Fragment of a Byzantine Peacock Arch

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Illustration

Osama Shukir Muhammed Amin
by
published on 27 May 2018
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This marble fragment of a Byzantine arch was part of an entablature. It came from the Saraçhane excavations and dates to 524-527 CE. The inner part of the arch of the architrave was decorated with a relief of a peacock. The surface was decorated with vine leaves. The overlying inscription, in Greek, carries part of line 30 of a poem and reads "(Even you do not know how many) houses dedicated to God your hand has made". From Istanbul, in modern-day Turkey. (Museum of Archaeology, Istanbul, Turley).

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About the Author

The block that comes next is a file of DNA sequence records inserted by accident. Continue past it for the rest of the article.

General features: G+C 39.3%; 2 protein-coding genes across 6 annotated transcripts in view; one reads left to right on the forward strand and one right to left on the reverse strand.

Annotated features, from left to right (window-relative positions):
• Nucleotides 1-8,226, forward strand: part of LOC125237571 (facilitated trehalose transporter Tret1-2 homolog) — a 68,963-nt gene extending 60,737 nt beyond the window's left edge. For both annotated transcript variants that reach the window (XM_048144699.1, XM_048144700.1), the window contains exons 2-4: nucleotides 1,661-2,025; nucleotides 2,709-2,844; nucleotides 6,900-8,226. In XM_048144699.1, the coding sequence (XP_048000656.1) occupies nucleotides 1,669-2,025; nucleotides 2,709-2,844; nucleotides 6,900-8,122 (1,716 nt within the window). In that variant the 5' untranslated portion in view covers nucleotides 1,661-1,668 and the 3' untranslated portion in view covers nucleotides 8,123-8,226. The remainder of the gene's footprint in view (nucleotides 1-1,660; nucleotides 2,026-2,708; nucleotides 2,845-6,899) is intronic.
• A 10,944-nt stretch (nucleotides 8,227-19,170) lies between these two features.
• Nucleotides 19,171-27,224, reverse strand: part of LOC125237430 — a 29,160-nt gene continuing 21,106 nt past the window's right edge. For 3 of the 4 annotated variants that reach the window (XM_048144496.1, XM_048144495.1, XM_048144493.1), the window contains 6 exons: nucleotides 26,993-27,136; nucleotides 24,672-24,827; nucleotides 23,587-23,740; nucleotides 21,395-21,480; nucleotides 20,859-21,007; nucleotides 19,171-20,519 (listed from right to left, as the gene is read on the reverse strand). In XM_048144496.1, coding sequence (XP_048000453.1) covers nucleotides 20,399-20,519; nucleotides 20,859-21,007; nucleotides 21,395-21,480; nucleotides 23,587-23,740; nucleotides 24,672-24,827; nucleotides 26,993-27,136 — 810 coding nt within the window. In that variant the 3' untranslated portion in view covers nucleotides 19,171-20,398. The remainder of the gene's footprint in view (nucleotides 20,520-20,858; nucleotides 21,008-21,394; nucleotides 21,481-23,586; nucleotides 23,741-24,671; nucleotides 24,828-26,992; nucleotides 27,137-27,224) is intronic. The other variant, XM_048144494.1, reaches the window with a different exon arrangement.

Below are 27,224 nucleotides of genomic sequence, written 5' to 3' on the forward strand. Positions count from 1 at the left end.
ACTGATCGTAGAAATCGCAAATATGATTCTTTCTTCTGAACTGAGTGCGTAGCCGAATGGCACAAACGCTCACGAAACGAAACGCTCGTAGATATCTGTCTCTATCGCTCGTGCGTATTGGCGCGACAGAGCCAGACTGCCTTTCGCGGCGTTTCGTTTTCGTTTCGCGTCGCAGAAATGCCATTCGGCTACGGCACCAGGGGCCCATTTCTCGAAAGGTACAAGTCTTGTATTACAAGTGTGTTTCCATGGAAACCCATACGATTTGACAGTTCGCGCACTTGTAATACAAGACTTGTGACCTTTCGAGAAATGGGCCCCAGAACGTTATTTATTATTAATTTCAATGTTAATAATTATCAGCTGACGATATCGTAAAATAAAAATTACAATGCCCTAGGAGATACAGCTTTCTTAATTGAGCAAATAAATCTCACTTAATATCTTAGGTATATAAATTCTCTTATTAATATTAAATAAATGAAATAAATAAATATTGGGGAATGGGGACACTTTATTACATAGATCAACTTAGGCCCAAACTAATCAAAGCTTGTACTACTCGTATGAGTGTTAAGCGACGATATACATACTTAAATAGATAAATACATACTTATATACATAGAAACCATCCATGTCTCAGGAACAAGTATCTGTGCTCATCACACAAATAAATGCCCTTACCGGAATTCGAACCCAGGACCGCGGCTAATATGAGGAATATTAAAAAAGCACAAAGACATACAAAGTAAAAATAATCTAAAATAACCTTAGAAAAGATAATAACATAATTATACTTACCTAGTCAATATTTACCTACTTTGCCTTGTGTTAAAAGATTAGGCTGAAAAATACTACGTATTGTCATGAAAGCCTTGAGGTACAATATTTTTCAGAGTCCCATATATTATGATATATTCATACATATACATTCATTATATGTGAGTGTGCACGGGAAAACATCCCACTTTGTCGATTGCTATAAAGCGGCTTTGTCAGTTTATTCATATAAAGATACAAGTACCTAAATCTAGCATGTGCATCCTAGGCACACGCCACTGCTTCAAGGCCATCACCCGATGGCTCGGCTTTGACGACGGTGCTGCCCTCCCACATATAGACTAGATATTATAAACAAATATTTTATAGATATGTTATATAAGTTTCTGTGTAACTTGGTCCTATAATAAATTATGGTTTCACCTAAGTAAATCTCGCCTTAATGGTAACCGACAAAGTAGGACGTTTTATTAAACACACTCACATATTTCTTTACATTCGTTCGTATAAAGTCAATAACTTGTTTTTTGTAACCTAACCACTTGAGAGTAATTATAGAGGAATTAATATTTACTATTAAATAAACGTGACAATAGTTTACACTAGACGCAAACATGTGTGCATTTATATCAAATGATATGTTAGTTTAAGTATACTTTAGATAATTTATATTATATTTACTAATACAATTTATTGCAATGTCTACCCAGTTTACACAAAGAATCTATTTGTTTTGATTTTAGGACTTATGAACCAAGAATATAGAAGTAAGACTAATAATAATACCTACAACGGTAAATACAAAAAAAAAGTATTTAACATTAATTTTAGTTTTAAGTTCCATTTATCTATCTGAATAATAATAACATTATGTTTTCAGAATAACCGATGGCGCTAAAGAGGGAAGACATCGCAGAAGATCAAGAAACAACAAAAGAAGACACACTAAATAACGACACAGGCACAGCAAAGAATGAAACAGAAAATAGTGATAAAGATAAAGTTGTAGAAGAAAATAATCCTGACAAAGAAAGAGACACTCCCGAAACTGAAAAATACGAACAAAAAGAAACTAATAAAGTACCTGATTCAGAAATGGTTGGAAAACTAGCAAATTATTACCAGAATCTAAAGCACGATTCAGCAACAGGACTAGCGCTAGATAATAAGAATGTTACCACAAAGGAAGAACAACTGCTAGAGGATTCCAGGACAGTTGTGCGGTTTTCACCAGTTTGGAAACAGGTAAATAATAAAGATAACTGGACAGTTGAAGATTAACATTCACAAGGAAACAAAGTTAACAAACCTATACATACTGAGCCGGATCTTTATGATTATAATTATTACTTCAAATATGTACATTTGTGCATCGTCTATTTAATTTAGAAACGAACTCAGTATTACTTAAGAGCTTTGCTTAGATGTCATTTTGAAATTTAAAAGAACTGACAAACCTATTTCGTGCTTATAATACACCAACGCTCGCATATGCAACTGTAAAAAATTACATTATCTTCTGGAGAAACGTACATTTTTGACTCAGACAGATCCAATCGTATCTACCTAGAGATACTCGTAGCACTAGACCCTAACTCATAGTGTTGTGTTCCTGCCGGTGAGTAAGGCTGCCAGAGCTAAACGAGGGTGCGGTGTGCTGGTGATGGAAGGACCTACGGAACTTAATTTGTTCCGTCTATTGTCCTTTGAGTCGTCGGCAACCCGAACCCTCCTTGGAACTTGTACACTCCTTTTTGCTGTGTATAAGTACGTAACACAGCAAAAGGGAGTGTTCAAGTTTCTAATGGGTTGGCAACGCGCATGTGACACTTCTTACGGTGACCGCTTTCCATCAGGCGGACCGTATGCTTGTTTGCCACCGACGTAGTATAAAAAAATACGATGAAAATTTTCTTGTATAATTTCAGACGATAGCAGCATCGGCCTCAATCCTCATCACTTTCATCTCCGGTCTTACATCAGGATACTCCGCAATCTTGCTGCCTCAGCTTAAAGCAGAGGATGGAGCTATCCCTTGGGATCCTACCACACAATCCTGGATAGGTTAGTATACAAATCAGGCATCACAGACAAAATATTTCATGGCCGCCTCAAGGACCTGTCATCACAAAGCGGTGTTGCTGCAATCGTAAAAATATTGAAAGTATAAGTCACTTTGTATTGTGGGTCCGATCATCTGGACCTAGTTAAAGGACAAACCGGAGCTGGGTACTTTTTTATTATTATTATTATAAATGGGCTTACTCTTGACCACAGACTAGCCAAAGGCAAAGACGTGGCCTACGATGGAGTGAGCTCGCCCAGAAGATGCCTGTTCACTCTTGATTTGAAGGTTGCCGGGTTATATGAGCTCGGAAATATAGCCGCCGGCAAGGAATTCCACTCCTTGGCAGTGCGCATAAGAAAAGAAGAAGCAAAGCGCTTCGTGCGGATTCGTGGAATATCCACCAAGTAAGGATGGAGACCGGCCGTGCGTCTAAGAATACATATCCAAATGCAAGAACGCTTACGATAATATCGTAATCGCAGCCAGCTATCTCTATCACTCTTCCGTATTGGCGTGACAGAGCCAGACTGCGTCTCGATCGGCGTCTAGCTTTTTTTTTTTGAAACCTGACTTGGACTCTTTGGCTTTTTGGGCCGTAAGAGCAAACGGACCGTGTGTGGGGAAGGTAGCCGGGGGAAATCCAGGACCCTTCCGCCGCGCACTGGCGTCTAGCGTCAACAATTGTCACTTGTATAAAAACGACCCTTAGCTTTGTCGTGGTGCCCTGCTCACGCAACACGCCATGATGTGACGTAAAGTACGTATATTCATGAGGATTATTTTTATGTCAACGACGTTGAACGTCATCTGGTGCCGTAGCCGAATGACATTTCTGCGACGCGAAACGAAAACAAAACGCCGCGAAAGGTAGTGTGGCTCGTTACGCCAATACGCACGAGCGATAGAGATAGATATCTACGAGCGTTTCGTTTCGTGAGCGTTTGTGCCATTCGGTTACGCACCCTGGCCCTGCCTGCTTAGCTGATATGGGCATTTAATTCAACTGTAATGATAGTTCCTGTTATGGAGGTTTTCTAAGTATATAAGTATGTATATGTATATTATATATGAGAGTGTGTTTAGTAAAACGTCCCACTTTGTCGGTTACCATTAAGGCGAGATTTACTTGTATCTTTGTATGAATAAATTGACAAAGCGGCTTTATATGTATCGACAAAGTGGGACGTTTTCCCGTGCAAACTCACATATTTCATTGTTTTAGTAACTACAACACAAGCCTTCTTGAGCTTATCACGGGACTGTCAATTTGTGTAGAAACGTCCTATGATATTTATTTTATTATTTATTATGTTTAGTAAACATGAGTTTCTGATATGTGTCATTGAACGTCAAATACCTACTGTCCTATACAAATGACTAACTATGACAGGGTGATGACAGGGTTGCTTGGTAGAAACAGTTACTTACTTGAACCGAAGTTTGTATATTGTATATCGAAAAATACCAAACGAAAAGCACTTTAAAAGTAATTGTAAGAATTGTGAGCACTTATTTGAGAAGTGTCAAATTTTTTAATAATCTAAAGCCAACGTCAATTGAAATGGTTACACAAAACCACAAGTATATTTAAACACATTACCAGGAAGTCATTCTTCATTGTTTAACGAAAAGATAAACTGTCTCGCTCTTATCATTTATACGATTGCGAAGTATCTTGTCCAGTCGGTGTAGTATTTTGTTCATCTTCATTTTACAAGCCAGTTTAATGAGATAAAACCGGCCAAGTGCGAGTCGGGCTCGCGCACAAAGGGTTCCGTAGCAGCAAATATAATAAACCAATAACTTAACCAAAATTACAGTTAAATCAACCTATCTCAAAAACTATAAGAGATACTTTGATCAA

Osama Shukir Muhammed Amin
Associate Professor of Neurology and lover of the Cradle of Civilization, Mesopotamia. I'm very interested in Mesopotamian history and always try to take photos of archaeological sites and artifacts in museums, both in Iraq and around the world.

Cite This Work

APA Style

Amin, O. S. M. (2018, May 27). Fragment of a Byzantine Peacock Arch. World History Encyclopedia. Retrieved from https://www.worldhistory.org/image/8808/fragment-of-a-byzantine-peacock-arch/

Chicago Style

Amin, Osama Shukir Muhammed. "Fragment of a Byzantine Peacock Arch." World History Encyclopedia. Last modified May 27, 2018. https://www.worldhistory.org/image/8808/fragment-of-a-byzantine-peacock-arch/.

MLA Style

Amin, Osama Shukir Muhammed. "Fragment of a Byzantine Peacock Arch." World History Encyclopedia. World History Encyclopedia, 27 May 2018. Web. 31 Jul 2021.